[caption id="attachment_16" align="alignleft" width="240" caption="The road to a borrowers home"][/caption] I spent the last three days in "the field," a term used to describe the front lines of microfinance where the money is distributed to the clients of the banks.  Beginning early Tuesday morning, I set out for the town of Valladolid, a rural municipality about 50 km from Bacolod City.  The road snakes along the coast through increasingly less urban communities, until reaching Pontevedra, where the NWTF (Negros Women for Tomorrow Foundation) Valladolid branch is located.  Linda, the branch manager and former loan officer, took me to see the first of 15  borrowers we would try to track down over the course of the three-day trip (with a 67% success rate).  Riding in the metal grates on the back of a tricycle, where I'd spend most of my trip, we rode to small village called a barangay to interview several women about their business and loan.  The community here is small, and stopping for directions usually produced a guide that brought us directly to the home of the borrower.  Home constructions vary from 2-3 room bamboo nipa huts, to shanties with roofs of corrugated aluminum and floors of dirt, to cement frames with electricity, running water, and decorations on the walls.  Over the course of the week, I'd see all types represented.  Housing loans are popular among borrowers, and many homes have been built with loans from NWTF. (more…)

Travel and Culture

Organized Chaos

Here in Bacolod City, and the rest of the Philippines for that matter, traffic laws are non-existent.  There seem to be no rules governing how you act behind the wheel – only that the horn is your friend, and is especially useful for letting the other guy know that you don’t intend to stop.  Last night, I went swimming with one of my coworkers and her mother at a resort in town (with an Olympic size pool, complete with a water slide, 30-foot statue of a giraffe and an elephant, and a zoo with an old crocodile that, according to my host, may or may not be dead).  On the way to the pool, we narrowly escaped a few accidents.   When Beth, the mother of my coworker, Liz, unsuccessfully tried to pass a jeepney with a bus barreling down the other lane, she shrugged it off.  “Whoops – almost didn’t make it,” she laughed.  When I relayed the fitting description the owner of a bike shop in town used to describe the traffic patterns here – “organized chaos” – she and Liz laughed again (Filipinos like to laugh, particularly here in the city of smiles).  “That may be, but everyone knows the rules here.”  And, as far as I can tell, it seems to be true.  When you drive here in Bacolod, honk your horn when you come to an intersection.  If you get there first, or see even a slight opening, go for it.  Drivers here are masters of the quick brake, mostly out of necessity. (more…)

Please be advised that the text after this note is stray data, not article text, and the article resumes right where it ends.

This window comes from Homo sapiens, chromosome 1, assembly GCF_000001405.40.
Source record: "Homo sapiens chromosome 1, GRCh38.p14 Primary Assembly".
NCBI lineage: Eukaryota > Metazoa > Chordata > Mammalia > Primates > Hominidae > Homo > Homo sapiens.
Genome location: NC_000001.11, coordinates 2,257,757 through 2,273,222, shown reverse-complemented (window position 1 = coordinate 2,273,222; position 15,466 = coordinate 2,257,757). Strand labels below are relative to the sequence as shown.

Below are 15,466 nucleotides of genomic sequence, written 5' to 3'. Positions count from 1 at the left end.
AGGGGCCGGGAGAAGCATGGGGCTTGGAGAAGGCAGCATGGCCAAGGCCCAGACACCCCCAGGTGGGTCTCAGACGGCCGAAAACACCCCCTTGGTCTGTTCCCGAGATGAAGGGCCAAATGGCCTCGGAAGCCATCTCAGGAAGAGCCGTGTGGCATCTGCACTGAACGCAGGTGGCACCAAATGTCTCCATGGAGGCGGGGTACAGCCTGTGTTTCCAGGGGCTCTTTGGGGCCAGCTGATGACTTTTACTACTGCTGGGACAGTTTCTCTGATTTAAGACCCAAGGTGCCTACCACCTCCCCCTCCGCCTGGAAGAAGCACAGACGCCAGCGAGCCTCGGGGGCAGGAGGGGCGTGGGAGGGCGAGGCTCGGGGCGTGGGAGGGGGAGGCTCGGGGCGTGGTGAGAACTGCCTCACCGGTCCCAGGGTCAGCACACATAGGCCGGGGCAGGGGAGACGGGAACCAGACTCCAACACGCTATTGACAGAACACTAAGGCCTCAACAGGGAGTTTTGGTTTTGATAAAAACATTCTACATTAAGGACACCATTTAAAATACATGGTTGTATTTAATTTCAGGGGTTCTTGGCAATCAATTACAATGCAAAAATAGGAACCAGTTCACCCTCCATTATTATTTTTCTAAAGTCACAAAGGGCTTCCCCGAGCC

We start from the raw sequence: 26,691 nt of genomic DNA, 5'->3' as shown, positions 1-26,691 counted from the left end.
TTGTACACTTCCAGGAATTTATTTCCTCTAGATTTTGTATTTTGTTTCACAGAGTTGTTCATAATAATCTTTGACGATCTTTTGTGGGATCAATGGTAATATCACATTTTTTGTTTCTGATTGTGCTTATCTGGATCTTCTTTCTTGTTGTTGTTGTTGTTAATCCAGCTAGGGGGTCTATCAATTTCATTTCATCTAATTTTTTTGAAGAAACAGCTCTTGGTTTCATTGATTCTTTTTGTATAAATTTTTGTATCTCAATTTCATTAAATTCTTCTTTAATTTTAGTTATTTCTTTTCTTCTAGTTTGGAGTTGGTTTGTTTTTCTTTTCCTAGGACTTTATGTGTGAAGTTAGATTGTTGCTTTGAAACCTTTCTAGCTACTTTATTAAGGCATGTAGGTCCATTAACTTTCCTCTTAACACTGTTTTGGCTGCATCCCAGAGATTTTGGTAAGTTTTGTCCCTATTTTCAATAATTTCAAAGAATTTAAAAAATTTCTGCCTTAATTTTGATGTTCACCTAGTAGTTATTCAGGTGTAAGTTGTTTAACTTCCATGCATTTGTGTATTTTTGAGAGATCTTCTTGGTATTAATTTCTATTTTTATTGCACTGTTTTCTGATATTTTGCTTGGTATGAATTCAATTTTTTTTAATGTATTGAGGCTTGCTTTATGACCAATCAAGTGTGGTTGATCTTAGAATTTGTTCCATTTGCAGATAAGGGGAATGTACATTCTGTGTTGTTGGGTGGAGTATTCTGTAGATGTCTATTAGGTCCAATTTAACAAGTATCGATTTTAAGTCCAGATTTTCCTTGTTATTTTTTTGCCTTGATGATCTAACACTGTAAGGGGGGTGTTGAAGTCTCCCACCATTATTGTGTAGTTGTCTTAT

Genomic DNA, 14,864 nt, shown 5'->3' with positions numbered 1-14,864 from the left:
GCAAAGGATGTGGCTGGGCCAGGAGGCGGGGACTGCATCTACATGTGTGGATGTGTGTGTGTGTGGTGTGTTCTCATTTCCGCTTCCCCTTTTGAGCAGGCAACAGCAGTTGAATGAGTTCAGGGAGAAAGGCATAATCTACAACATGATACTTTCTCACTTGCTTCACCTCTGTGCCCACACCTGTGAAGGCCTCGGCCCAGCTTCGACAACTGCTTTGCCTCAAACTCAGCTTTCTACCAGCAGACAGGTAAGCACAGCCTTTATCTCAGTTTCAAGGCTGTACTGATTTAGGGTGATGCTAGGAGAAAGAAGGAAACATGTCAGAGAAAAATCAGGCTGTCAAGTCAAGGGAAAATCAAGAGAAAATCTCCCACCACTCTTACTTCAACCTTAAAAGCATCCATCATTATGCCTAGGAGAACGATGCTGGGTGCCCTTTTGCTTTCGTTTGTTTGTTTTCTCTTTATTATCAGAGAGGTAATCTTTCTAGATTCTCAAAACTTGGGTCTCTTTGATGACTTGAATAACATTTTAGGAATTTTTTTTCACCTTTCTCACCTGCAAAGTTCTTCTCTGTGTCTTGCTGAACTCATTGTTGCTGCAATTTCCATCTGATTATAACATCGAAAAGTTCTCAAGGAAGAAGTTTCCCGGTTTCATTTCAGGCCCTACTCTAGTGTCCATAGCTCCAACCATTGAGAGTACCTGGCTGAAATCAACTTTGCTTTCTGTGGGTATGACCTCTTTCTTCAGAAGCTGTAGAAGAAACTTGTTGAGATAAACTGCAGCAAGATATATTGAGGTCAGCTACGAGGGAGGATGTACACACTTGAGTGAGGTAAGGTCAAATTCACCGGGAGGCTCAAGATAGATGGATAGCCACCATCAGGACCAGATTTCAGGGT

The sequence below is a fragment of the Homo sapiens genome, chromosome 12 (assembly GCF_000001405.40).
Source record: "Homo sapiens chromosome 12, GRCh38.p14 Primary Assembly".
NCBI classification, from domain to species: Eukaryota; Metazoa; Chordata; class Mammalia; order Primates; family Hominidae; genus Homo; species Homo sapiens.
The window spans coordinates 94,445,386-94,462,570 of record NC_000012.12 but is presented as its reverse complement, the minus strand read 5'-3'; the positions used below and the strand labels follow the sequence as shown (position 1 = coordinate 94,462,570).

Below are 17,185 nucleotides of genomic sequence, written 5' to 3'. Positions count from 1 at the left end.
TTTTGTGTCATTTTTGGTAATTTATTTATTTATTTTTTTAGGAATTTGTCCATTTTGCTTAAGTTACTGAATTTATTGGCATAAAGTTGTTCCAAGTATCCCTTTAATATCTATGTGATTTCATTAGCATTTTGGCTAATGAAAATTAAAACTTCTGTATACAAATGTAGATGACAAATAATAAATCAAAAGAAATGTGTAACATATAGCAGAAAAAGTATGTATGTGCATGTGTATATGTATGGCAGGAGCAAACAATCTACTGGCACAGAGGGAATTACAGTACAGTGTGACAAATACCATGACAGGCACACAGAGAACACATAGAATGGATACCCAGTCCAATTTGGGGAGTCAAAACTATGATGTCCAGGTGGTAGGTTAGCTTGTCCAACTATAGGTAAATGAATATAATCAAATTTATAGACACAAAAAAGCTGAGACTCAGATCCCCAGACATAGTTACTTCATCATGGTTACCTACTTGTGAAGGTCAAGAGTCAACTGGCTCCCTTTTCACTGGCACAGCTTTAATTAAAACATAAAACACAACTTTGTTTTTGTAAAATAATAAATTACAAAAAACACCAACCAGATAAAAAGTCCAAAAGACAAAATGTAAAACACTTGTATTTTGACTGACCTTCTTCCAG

Travel and Culture

Filipina Heart

The motivations for travel on a Trans-Pacific flight run vary more than your average domestic flight.  Businessmen hammering out last-minute presentations to their Chinese counterparts to your left; a sex tourist that looks, talks, and thinks like a sex tourist to your right.  And you, physically in the middle, but not necessarily anywhere along the same spectrum or plane.    The sex tourist and small business owner from southern Indiana sitting next to me is 48 and right now is en route to Bangkok to meet up with 25 year-old Filipino girl with a 6-year old daughter he met on filipinoheart.com.  When she was 19, she met up with a 50 year-old American who, according to my neighbor, "knocked her up, denied the baby was his, and called her a slut."  He left the country, leaving her with a newborn baby to raise on her own.  Now the sex tourist is heading over there for a week of fun in the sun and a proverbial test run, figuring out whether a) she is the one, and b) whether she is currently married, which means an extra $5,000 for an annulment to get her to the US.  The fact that she has a 6 year-old doesn't seem to bother him.  I might be giving him too much credit, and maybe he has no intention of bringing her back at all.  But she certainly seems to think so.  According to the guy, she's just looking for someone to love her ("they all are").  The good thing for her is that the sex tourist to my left actually seems genuine about bringing at least one of these girls back - his two buddies already have Filipino wives from previous flings. (more…)